From a recent post come these bullets tying together Pirsig (1974) Zen and the Art of Motorcycle Maintenance (ZAMM), and Keeney (1992) Value-Focused Thinking (VFT):
- Values (Heart). Get the Values right, or the Numbers don't matter.
- Plan (Head). Get the Numbers right, or the Plan doesn't matter.
- Action (Hands). Get the Plan right, or the Results don't matter.
What we achieve is a function of what we think about and how we think about it (plus other stuff like skill, knowledge, and ability), What we think about in turn reveals what matters most to us. Not what we say matters most to us, but what actually matters most to us. Values are reflected in Results.
Decision-making should start with a long-term perspective. The motive for decision-making should be the fulfillment of deeply-held values, not the selection of problem-solving alternatives.
Focusing on values instead of alternatives opens the decision opportunity to different perspectives, and to more of an enterprise-wide or systemic impact.
The holistic approach of VFT inspires greater innovation and offers a better chance at attaining results in harmony with long-term objectives. VFT reduces the odds of misapplying resources to problems that are not constraining the system.
Merely solving the next problem that presents itself could be likened to putting the ladder up against the wrong wall. Put the ladder up against the wrong wall, and it does not matter how fast you climb!
Sometimes the decision situation calls for fire-fighting type of decision-making--purely reactionary and instinctive. VFT is not suited for that situation of high importance and high urgency. VFT is ideal for the high importance and low urgency situations. If a decision-maker has time to make a plan, and if the results have strategic import, then the decision situation warrants an investment in a deliberate, transparent, mathematical, data-fueled methodology.
Once more, with feeling, I present an expanded and annotated version of my three bullets:
- Values (Heart). Begin with a shared understanding of values. Values matter most. Problems come at the individual or decision-maker. Armed with a "data-fueled" assessment framework, the decision-maker can treat those problems as decision opportunities. With an understanding of the system's processes and an orientation on the system-wide effects, the decision-maker can then identify which decision opportunities are most important--and thus avoid expending resources on less consequential matters. The D-M must look at the numbers that matter from a values perspective. Get the Values right or the Numbers don't matter.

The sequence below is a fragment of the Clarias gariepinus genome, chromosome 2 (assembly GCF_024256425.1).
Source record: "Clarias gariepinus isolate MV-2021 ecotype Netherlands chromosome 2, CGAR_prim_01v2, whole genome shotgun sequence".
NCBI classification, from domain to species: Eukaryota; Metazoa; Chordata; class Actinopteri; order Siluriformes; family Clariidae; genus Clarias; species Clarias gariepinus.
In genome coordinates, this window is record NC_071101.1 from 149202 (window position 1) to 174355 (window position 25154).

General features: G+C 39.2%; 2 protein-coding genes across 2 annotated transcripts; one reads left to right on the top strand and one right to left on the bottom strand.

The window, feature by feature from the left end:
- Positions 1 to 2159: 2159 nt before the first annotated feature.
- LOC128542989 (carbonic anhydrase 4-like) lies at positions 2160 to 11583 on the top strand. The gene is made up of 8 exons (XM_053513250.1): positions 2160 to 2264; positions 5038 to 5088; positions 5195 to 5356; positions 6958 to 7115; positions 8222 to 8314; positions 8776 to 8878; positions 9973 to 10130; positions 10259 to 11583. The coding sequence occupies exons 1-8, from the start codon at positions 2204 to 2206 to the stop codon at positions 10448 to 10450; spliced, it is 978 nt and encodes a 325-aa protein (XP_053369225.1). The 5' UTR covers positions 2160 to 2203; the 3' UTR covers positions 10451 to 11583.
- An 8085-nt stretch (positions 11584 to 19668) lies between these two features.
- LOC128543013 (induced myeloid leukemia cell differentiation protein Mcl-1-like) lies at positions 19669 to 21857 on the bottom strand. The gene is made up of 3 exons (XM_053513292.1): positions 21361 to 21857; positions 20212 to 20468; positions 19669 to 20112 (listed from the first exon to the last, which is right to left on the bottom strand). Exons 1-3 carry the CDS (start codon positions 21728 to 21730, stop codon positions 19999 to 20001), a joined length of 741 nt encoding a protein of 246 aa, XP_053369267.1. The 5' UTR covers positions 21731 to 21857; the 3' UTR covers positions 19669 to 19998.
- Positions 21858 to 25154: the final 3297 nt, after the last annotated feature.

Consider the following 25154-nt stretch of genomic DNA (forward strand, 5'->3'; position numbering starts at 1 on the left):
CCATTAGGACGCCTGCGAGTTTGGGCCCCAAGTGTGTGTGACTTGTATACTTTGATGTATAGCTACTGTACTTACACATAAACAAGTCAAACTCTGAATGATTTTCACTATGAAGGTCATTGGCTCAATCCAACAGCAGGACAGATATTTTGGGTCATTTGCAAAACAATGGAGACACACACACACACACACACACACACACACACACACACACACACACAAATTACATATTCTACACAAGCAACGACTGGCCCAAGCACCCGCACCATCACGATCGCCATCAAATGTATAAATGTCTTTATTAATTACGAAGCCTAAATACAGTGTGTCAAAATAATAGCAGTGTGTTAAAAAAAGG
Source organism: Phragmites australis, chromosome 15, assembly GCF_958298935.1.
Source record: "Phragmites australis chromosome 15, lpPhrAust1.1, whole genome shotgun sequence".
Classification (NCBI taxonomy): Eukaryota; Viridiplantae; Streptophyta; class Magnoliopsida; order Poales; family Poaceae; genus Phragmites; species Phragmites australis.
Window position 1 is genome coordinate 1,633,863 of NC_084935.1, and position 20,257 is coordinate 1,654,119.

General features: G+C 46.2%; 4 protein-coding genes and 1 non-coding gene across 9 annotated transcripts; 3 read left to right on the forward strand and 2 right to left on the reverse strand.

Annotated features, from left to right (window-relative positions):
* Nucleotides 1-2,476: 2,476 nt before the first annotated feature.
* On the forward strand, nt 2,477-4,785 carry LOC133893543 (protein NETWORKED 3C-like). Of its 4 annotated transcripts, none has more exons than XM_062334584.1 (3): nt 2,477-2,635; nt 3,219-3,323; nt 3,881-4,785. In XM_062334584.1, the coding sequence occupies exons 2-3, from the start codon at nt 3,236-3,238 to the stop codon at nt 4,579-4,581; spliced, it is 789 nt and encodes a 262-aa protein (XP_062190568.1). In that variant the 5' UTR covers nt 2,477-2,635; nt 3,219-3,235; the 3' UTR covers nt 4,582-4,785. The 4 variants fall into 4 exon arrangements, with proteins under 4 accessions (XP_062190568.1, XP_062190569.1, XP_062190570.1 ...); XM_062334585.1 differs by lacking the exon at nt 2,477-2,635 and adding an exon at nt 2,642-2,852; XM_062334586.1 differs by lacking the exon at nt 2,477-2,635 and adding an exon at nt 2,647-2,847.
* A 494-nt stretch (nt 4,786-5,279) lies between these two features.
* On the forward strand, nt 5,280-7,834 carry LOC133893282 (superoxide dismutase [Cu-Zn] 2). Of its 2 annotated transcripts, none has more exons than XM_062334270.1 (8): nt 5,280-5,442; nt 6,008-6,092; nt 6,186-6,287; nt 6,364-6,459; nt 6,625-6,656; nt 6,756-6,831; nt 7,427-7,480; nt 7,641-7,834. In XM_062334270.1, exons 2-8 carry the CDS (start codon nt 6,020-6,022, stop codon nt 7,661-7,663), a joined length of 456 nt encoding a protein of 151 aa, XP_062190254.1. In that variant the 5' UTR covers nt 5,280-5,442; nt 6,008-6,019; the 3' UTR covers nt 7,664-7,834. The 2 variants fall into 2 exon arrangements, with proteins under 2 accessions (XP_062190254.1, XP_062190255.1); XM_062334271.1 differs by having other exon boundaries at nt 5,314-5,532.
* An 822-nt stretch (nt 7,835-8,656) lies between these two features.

- Plan (Head). Once a value-focused gap or decision opportunity is identified, an improvement plan can be crafted to close that gap. Fueled with performance data, the D-M can understand how all underlying processes contribute to the system or enterprise. There may be several gaps or friction points across the enterprise, but VFT offers an approach for selecting projects and managing portfolios of projects to do the most good with constrained resources, For clarity, the D-M must define objectives in the common language of numbers. Get the Numbers right, or the Plan doesn't matter.
- Action (Hands). What we do reflects what matters most. A plan must provide clear and achievable directions for accomplishing a mission. If the plan is unrealistic, the results will be unsatisfactory. Every living thing changes--and I certainly include individuals, teams, and organizations as "living things." The D-M must orchestrate change toward some shared goal. A sound plan, well-executed, gets results that matter. In the end, the results are the proof of the plan, and everything that went into the plan. Get the Plan right, or the Results don't matter.
- risk assessment and risk management,
- decision-making and problem-solving,
- project selection and portfolio management,
- workforce alignment and organizational behavior, and
- group dynamics and human capital development.